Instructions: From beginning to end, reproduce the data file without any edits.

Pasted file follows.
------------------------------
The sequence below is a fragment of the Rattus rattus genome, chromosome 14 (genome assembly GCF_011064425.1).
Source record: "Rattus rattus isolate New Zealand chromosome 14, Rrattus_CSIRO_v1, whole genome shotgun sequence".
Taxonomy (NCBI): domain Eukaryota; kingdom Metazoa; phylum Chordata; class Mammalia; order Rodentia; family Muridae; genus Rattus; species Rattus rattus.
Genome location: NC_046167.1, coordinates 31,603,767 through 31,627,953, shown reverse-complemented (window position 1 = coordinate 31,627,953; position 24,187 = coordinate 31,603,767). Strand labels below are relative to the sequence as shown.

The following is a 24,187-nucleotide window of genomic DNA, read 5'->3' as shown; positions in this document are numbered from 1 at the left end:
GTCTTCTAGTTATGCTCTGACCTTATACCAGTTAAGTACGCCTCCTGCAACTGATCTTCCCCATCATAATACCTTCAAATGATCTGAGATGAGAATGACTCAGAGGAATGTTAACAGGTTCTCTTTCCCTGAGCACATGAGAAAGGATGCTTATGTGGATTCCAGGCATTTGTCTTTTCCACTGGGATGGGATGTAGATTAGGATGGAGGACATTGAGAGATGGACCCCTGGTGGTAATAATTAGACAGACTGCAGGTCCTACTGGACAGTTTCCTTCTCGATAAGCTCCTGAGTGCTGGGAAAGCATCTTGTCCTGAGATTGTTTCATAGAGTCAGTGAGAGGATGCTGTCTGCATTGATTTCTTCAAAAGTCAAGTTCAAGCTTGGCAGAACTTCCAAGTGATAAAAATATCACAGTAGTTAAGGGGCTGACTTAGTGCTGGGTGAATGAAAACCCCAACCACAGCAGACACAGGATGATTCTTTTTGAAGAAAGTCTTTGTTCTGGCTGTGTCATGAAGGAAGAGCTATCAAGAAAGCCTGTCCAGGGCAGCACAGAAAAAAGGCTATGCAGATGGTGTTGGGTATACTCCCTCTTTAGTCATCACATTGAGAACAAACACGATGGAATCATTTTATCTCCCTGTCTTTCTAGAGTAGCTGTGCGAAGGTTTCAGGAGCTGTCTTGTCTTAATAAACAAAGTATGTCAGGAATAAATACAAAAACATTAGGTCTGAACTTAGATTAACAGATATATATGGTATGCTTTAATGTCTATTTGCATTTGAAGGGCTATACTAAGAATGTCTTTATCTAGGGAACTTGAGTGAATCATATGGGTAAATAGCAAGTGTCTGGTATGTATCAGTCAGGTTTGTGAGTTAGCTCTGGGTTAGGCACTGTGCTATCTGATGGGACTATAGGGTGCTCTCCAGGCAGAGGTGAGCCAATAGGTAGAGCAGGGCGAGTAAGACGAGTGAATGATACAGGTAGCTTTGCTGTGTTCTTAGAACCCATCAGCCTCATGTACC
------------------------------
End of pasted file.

The sequence below is a fragment of the Rattus rattus genome, chromosome 14 (genome assembly GCF_011064425.1).
Source record: "Rattus rattus isolate New Zealand chromosome 14, Rrattus_CSIRO_v1, whole genome shotgun sequence".
Taxonomy (NCBI): domain Eukaryota; kingdom Metazoa; phylum Chordata; class Mammalia; order Rodentia; family Muridae; genus Rattus; species Rattus rattus.
Genome location: NC_046167.1, coordinates 31,603,767 through 31,627,953, shown reverse-complemented (window position 1 = coordinate 31,627,953; position 24,187 = coordinate 31,603,767). Strand labels below are relative to the sequence as shown.

The following is a 24,187-nucleotide window of genomic DNA, read 5'->3' as shown; positions in this document are numbered from 1 at the left end:
GTCTTCTAGTTATGCTCTGACCTTATACCAGTTAAGTACGCCTCCTGCAACTGATCTTCCCCATCATAATACCTTCAAATGATCTGAGATGAGAATGACTCAGAGGAATGTTAACAGGTTCTCTTTCCCTGAGCACATGAGAAAGGATGCTTATGTGGATTCCAGGCATTTGTCTTTTCCACTGGGATGGGATGTAGATTAGGATGGAGGACATTGAGAGATGGACCCCTGGTGGTAATAATTAGACAGACTGCAGGTCCTACTGGACAGTTTCCTTCTCGATAAGCTCCTGAGTGCTGGGAAAGCATCTTGTCCTGAGATTGTTTCATAGAGTCAGTGAGAGGATGCTGTCTGCATTGATTTCTTCAAAAGTCAAGTTCAAGCTTGGCAGAACTTCCAAGTGATAAAAATATCACAGTAGTTAAGGGGCTGACTTAGTGCTGGGTGAATGAAAACCCCAACCACAGCAGACACAGGATGATTCTTTTTGAAGAAAGTCTTTGTTCTGGCTGTGTCATGAAGGAAGAGCTATCAAGAAAGCCTGTCCAGGGCAGCACAGAAAAAAGGCTATGCAGATGGTGTTGGGTATACTCCCTCTTTAGTCATCACATTGAGAACAAACACGATGGAATCATTTTATCTCCCTGTCTTTCTAGAGTAGCTGTGCGAAGGTTTCAGGAGCTGTCTTGTCTTAATAAACAAAGTATGTCAGGAATAAATACAAAAACATTAGGTCTGAACTTAGATTAACAGATATATATGGTATGCTTTAATGTCTATTTGCATTTGAAGGGCTATACTAAGAATGTCTTTATCTAGGGAACTTGAGTGAATCATATGGGTAAATAGCAAGTGTCTGGTATGTATCAGTCAGGTTTGTGAGTTAGCTCTGGGTTAGGCACTGTGCTATCTGATGGGACTATAGGGTGCTCTCCAGGCAGAGGTGAGCCAATAGGTAGAGCAGGGCGAGTAAGACGAGTGAATGATACAGGTAGCTTTGCTGTGTTCTTAGAACCCATCAGCCTCATGTACC